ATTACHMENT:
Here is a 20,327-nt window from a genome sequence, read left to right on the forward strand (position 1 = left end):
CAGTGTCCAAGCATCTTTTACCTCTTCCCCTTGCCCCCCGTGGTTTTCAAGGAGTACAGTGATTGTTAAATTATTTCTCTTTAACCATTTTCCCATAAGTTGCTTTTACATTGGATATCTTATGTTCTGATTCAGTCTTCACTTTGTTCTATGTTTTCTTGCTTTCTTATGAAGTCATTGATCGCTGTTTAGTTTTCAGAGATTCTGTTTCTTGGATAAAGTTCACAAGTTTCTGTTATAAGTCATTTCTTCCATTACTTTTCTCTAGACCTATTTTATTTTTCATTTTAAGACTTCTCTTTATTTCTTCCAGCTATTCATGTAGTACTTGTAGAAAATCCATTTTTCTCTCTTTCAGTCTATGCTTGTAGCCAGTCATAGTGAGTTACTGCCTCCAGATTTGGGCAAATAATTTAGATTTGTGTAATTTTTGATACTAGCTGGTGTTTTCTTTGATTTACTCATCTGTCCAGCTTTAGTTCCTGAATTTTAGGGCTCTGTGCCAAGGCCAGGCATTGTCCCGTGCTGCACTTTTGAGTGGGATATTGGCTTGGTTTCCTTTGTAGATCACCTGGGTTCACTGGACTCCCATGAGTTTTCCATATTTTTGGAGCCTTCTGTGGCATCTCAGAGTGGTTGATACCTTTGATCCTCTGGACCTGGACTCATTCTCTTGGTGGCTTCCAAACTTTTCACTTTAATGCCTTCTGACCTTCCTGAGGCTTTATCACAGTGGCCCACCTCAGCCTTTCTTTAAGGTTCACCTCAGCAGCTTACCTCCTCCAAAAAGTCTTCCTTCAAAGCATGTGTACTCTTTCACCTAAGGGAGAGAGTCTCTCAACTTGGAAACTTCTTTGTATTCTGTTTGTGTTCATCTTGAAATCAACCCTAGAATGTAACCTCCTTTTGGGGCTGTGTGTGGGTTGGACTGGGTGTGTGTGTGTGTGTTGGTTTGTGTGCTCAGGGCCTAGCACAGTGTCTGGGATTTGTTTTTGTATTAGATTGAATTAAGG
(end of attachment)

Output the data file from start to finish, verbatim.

Here is a 20,327-nt window from a genome sequence, read left to right on the forward strand (position 1 = left end):
CAGTGTCCAAGCATCTTTTACCTCTTCCCCTTGCCCCCCGTGGTTTTCAAGGAGTACAGTGATTGTTAAATTATTTCTCTTTAACCATTTTCCCATAAGTTGCTTTTACATTGGATATCTTATGTTCTGATTCAGTCTTCACTTTGTTCTATGTTTTCTTGCTTTCTTATGAAGTCATTGATCGCTGTTTAGTTTTCAGAGATTCTGTTTCTTGGATAAAGTTCACAAGTTTCTGTTATAAGTCATTTCTTCCATTACTTTTCTCTAGACCTATTTTATTTTTCATTTTAAGACTTCTCTTTATTTCTTCCAGCTATTCATGTAGTACTTGTAGAAAATCCATTTTTCTCTCTTTCAGTCTATGCTTGTAGCCAGTCATAGTGAGTTACTGCCTCCAGATTTGGGCAAATAATTTAGATTTGTGTAATTTTTGATACTAGCTGGTGTTTTCTTTGATTTACTCATCTGTCCAGCTTTAGTTCCTGAATTTTAGGGCTCTGTGCCAAGGCCAGGCATTGTCCCGTGCTGCACTTTTGAGTGGGATATTGGCTTGGTTTCCTTTGTAGATCACCTGGGTTCACTGGACTCCCATGAGTTTTCCATATTTTTGGAGCCTTCTGTGGCATCTCAGAGTGGTTGATACCTTTGATCCTCTGGACCTGGACTCATTCTCTTGGTGGCTTCCAAACTTTTCACTTTAATGCCTTCTGACCTTCCTGAGGCTTTATCACAGTGGCCCACCTCAGCCTTTCTTTAAGGTTCACCTCAGCAGCTTACCTCCTCCAAAAAGTCTTCCTTCAAAGCATGTGTACTCTTTCACCTAAGGGAGAGAGTCTCTCAACTTGGAAACTTCTTTGTATTCTGTTTGTGTTCATCTTGAAATCAACCCTAGAATGTAACCTCCTTTTGGGGCTGTGTGTGGGTTGGACTGGGTGTGTGTGTGTGTGTTGGTTTGTGTGCTCAGGGCCTAGCACAGTGTCTGGGATTTGTTTTTGTATTAGATTGAATTAAGG